Franklin County Schools: No More Corporal Punishment


by Leslie Lytle, Messenger Staff Writer

At the May 8 meeting in a near-unanimous decision, the Franklin County School Board voted to no longer allow corporal punishment as a disciplinary practice. The board also voted to approve the 2023-2024 budget drawing on the reserve fund balance to pay for contract bus driver wage increases and a new roof at Clark Memorial School. An opening ceremony honored teacher of the year awardees.

The board’s vote to prohibit corporal punishment affirmed a vote by school principals. Nine principals favored no longer allowing corporal punishment, one principal favored continuing to allow the practice, and one principal was “indifferent,” according to board member Sara Liechty who attended the principals’ meeting addressing the topic. Asked to comment on the decision, rising Director of Schools Cary Holeman said, “As a district, our focus has got to be the academic wellbeing of children. We’re not in the business of hitting a child. We don’t ever want to stand the risk of being in a courtroom … from someone putting accusations out someone from the school district has caused harm to their child … As a district we’re saying we’re going to put restorative practices in place, why would we entertain using corporal punishment when it causes a trigger [for negative behavior] to be reset in a child.”

Board member Erik Cole who favored continuing to allow corporal punishment said, “I’m not in favor of taking away tools from teachers and principals. I got my fair share of [paddlings], and it worked okay for me.” Liechty countered, “In 2014 when I brought this before the board, the first argument given was ‘It is a tool of principals.’ We as a district now are giving our teachers and principals better and stronger tools and more effective tools.”

Taking up other discipline related policies, the board approved a Code of Conduct, a Dress Code, and a policy governing use of Cell Phones and Communication Devices. In keeping with the principals’ request, cell phones are not allowed in grades K through 5, unless the principal determines a “special circumstance” exists.

Two board members had been contacted by bus drivers wanting guidelines about use of cell phones on buses. Director of Schools Stanley Bean expressed concern about the “distraction” for bus drivers trying to monitor cell phone use. Vice Chair Lance Williams pointed out bus drivers were “contract” labor, not district employees. “We can give them standing operating procedures,” Williams said. “Legally it would be debatable whether we could give them a policy.” The board decided to defer a decision on the question to the new Director of Schools, Holman, who will officially assume his role in July.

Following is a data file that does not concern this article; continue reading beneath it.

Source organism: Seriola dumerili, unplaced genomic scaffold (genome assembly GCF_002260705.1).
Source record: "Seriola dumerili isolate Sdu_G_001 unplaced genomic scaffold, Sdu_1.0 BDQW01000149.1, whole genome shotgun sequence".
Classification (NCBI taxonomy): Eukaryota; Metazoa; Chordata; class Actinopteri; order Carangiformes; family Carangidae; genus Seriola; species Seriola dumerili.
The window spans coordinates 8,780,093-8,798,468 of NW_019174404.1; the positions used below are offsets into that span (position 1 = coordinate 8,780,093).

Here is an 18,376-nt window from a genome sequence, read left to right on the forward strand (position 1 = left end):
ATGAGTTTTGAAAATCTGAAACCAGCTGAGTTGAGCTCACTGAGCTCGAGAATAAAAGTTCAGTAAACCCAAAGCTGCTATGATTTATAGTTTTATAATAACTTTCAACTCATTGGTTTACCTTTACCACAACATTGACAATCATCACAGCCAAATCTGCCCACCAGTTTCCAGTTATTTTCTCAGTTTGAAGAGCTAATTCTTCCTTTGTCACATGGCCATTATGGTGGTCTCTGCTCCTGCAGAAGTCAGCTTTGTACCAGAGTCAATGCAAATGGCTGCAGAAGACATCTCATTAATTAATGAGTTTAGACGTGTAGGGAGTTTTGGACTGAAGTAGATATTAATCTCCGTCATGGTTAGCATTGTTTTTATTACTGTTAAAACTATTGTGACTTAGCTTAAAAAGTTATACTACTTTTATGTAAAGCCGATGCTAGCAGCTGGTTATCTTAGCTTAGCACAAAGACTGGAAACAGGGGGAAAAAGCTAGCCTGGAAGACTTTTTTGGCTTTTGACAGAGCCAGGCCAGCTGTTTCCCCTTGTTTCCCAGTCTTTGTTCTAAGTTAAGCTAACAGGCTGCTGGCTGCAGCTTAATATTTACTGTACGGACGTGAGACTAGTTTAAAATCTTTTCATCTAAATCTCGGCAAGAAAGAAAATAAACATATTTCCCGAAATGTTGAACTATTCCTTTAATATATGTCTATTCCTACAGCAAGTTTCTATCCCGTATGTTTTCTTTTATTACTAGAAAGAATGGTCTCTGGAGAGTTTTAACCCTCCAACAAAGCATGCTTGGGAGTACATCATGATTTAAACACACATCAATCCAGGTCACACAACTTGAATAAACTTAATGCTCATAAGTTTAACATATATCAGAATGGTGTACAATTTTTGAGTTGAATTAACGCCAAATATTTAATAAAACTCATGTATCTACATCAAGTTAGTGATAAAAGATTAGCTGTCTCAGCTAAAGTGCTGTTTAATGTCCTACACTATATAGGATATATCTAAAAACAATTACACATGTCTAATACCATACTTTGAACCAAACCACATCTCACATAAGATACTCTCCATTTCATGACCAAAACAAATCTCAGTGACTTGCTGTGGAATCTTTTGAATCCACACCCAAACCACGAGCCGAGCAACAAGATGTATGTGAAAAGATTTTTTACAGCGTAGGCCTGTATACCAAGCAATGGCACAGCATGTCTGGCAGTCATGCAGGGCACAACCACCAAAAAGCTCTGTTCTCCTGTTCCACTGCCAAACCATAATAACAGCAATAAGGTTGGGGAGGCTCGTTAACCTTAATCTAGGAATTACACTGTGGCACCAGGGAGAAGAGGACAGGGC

In the budget discussion, Human Resources Supervisor Linda Foster said by the proposed Classified Employees pay scale, “No one will make less than $14 per hour.” The certified pay scale proposes a 10 percent increase for teachers and principals. Bean said assessment revealed the roof repair needed at Clark Memorial Elementary was “far worse than anticipated” and a $200,000 excess in ESSER funds would not be sufficient to cover the cost of the repair, estimated at $1.5 million. In figuring the budget, County Finance Director Andrea Smith allowed for a $1.1 million draw from the fund balance to cover the cost, with the remainder coming from the Capital Outlay budget. The $1.1 million draw would leave $8,974,000 in the reserve fund balance, Smith said.

Smith’s draft budget had not yet incorporated a raise for bus drivers. She said a 10 percent increase on the per-bus base rate would cost the district $78,000 and a 10 percent increase on the entire contract, which included supplements based on mileage and seats, would cost the district $195,000. Liechty said, the district gave the drivers a “nice” increase last year to “catch up” with neighboring districts, and she did not want to see the district having to “catch up” again. Board chair Linda Jones expressed concern about repeated draws on the fund balance for wage increases. After long discussion, the board voted for a 10 percent base rate increase and a 5 percent increase on the seat and mileage supplements.

Teacher of the year awardees for grades Pre-K through 4 were Erin Wallace, Broadview Elementary; Kayla Damron, Clark Memorial School; Tammy Hatfield, Cowan Elementary; Shaunna Fortier, Decherd Elementary; Jennifer Jackson, Huntland Elementary; Rebekah Warmbrod, North Lake Elementary; Kelly Harper, Rock Creek Elementary; and Jalee DiBernardo, Sewanee Elementary. Awardees for grades 5 through 8 were Cindy Garrett, Huntland Middle School; Lesley Thomas, North Middle School; and Sharon Saylor, South Middle School. High school awardees were Marty Bishop, Franklin County High School, and Ashley Fitch, Huntland High School. The Franklin County Educational Association for Excellence recognized the awardees with a $200 cash gift. Receiving district wide recognition were DiBernardo, elementary school; Saylor, middle school; and Bishop, high school. The district-wide awardees were honored with a $600 gift from the Penn Foundation.

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